Avenged Sevenfold hit the road this week on the band’s nationwide Buried Alive tour. Also on the tour are rock bands Hollywood Undead, Asking Alexandria, and Black Veil Brides.
The tour is named after the fourth single on Avenged Sevenfold’s album Nightmare. The album was completed in the midst of tragedy, the death of the bands’ longtime drummer, The Rev.
Avenged Sevenfold, also called A7X, started making music more than a decade ago. “We’re not a cliché metal band,” said vocalist M. Shadows in a release. “People catch that we’re trying to do something different. Take chances. But especially now it’s all about being real and using all our strengths.”
Hollywood Undead also has a unique sound, said band member J-Dog during a telephone interview from the road in Pennsylvania. He said the band’s music is a mix of industrial, hip hop, metal and rock.
“We don’t sound like any other rock band,” J-Dog said.
At this weekend’s concert, fans can look forward to live music from Hollywood Undead, not tunes from a deejay. Each band member plays several instruments, so they switch out with vocals, guitar and keyboard.
“There’s so many different kinds of songs that it’s fun for everybody. You never really get bored,” J-Dog said.
Originally from Hollywood, Calif., the six-member band, with Johnny 3 Tears, J-Dog, Charlie Scene, Da Kurlzz, Funny Man and Danny, started making music together in 2005. Most of them grew up together and were in separate bands. As time went on, they wanted to try something different because they felt that many bands sounded the same.
In Hollywood Undead’s early stages, the band’s music was inspired by their Hollywood environment. Over the years, the band has grown and evolved in its songwriting. Hollywood Undead has released two albums and plans to release a remix album later this month. Their single Undead has been featured in the Paramount film G.I. Joe: The Rise of Cobra and the video game, Madden NFL 2009.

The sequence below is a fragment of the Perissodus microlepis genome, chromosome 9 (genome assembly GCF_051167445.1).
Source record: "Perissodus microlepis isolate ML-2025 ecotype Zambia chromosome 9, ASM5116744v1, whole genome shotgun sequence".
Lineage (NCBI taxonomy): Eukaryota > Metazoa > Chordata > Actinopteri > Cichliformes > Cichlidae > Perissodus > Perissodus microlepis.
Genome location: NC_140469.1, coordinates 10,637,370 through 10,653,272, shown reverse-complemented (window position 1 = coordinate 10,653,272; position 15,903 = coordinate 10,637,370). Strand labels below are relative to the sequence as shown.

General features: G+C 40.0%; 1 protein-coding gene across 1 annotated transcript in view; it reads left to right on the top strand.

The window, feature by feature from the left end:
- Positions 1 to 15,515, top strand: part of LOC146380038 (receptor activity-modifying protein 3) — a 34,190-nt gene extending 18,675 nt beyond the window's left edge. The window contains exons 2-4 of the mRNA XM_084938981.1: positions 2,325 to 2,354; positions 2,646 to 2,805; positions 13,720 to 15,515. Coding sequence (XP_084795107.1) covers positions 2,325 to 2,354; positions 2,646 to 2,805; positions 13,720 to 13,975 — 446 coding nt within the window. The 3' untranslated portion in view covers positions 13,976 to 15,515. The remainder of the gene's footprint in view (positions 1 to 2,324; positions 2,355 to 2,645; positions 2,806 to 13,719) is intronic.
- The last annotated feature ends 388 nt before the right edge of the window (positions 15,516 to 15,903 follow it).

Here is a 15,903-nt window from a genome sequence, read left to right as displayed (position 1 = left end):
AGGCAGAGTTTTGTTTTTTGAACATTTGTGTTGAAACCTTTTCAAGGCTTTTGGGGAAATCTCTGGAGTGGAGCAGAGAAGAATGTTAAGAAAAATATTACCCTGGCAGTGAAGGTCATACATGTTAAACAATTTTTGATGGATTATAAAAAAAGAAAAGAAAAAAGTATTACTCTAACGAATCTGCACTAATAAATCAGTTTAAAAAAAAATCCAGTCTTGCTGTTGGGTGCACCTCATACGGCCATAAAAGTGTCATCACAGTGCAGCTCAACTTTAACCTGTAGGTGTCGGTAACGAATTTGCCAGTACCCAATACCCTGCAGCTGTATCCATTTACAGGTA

“I think any band that makes that same record over and over again is destined to fail. The most successful bands in the world are the ones that grow as a group. Otherwise, people will say, ‘I’ve already heard this once or I liked it better before,’ ” J-Dog said.
In addition to the music, fans are important to Hollywood Undead, J-Dog said. They’ve met bands that don’t care about their fans.
“I’ve never understood that because growing up as a kid going to shows and loving music, the people that I met, that I was inspired by, were always cool to me. That meant a lot to me,” J-Dog said. “People who don’t really care don’t realize (fans) made it possible for them to do it. It’s pretty easy to get a fat head, because I’ve seen it before. But we’re just not like that. We’re feeling kind of lucky to even be doing this right now, especially in the current climate with the economy.”